The Supreme Court of the United States heard argument in Abbott v. Abbott this past week. Abbott is the rare family-law case before the Supreme Court involving an American child taken to Texas from his home in Chile by his mother, without his father’s consent. Under the 1980 Hague Convention on the Civil Aspects of Child Abduction, children must be automatically returned to the country from which they are taken, so long as the removal was “in breach of rights of custody.” The Supreme Court is asked to decide whether the father had a “right of custody” under the treaty, because at the time of the divorce the Chilean family court—and Chilean law as a matter of course—entered a “ne exeat” order prohibiting either parent from removing the child from the country without the consent of the other.
The transcript of the oral argument is available here, and Dahlia Lithwick has a great summary of the argument over at Slate. In her experienced view, “[l]istening to the justices argue over an international child-custody case is a bit like watching them ride the mechanical bull. They aren’t experts, but they’re ever so willing to go down trying.” Justices Ginsburg, Breyer and Roberts were especially active in the argument, positing a wide array of pointed hypotheticals to test the limits of what constitutes a ne exeat right under foreign law. For example, Justice Breyer posited early in the argument:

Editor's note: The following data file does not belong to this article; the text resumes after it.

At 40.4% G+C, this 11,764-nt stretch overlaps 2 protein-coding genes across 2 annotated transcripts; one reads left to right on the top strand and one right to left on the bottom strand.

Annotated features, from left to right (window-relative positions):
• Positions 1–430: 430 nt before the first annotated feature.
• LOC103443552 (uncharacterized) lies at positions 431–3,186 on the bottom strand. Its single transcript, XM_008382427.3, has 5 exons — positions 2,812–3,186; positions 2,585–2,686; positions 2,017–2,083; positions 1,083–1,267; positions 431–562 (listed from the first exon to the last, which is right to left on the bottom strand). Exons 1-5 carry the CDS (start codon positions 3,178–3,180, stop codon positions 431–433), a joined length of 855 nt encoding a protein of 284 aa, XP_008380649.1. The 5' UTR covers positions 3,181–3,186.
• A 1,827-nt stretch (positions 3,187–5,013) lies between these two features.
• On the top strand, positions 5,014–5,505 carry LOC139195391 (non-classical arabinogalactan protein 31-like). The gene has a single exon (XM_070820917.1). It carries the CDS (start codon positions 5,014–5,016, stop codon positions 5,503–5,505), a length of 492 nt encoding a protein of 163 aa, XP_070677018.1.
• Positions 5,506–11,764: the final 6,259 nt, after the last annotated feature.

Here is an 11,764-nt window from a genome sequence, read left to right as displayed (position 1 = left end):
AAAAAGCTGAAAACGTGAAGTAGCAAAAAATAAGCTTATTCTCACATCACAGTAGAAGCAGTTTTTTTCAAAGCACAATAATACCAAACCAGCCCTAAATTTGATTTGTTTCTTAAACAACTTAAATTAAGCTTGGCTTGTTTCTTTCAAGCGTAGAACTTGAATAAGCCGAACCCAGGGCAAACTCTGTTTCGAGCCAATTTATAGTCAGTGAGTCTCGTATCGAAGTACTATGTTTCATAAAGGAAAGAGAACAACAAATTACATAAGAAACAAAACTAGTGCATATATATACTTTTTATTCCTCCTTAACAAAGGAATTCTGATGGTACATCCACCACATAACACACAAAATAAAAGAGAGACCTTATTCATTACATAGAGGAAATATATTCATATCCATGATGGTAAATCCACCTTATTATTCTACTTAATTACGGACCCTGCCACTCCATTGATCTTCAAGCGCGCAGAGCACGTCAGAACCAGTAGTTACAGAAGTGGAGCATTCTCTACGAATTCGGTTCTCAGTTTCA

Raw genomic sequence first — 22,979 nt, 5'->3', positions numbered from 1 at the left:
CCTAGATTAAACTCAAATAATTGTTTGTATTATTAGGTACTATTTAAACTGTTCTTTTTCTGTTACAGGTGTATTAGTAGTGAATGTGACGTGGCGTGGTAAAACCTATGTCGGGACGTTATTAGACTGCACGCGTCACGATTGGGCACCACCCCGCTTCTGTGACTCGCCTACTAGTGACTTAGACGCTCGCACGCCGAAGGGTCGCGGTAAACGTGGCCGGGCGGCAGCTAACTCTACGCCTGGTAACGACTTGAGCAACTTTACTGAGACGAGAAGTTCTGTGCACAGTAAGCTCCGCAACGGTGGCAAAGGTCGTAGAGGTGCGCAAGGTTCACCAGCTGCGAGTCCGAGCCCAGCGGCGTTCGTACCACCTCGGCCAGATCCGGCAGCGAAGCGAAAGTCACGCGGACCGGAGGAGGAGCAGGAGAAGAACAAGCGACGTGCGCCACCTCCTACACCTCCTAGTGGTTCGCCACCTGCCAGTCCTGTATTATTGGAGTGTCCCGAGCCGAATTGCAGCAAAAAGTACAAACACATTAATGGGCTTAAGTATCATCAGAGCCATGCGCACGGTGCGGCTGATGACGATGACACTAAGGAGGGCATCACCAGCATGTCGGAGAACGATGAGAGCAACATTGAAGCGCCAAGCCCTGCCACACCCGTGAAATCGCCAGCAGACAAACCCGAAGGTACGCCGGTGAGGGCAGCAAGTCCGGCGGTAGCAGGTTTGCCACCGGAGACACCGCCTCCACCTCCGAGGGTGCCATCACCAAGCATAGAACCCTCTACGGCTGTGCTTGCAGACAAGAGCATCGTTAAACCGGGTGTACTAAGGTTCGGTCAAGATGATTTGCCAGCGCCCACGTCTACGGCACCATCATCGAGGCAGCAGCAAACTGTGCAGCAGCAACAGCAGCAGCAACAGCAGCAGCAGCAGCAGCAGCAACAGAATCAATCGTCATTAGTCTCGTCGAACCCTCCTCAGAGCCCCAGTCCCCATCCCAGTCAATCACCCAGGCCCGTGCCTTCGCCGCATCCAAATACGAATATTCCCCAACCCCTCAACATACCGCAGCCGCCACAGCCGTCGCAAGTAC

[What if] the woman is 100 percent entitled to every possible bit of custody and the man can see the child . . . on Christmas day at 4:00 in the morning, that’s it. Now there’s a law like Chile’s that says, you cant take the child out of the country without the permission of the of the father. . . . Are you saying that that’s custody? . . [Wouldn’t that] turn the treaty into a general: return the child, no matter what?
According to the SCOTUSBlog, another scenario itched at Justice Breyer so that he raised repeatedly during the argument: What if the custodial parent – presumably the one with whom the child would be better off – is the one who moves the child abroad and the non-custodial parent is the one requesting return? In particular, what if that non-custodial parent is akin to a “Frankenstein’s monster” whom the family-law judge denied any rights over the child? If the Convention grants such a parent custody rights, Breyer insisted he could not see the “humane purpose” behind it.
By the end of the petitioner’s argument, Chief Justice Roberts and Justices Sotomayor and Ginsburg, at least, seemed satisfied that, in such exceptional circumstances, the Convention would allow a parent to escape abroad with their child. Article 13(b) of the Convention got a bit more attention than the case—or the parties’ papers—would have envisioned.
Perhaps prodding the court to issue another Aerospatialle -style decision, Karl Hays—the attorney for the Respondent—insisted that a parent left behind could resort to the legal system of the country where the child was taken, using laws such as the Uniform Child Custody Jurisdiction and Enforcement Act in the United States, to seek enforcement of their existing rights of access or custody. Justice Scalia dismissed that argument, scoffing, “If these local remedies were effective, we wouldn’t have a treaty.”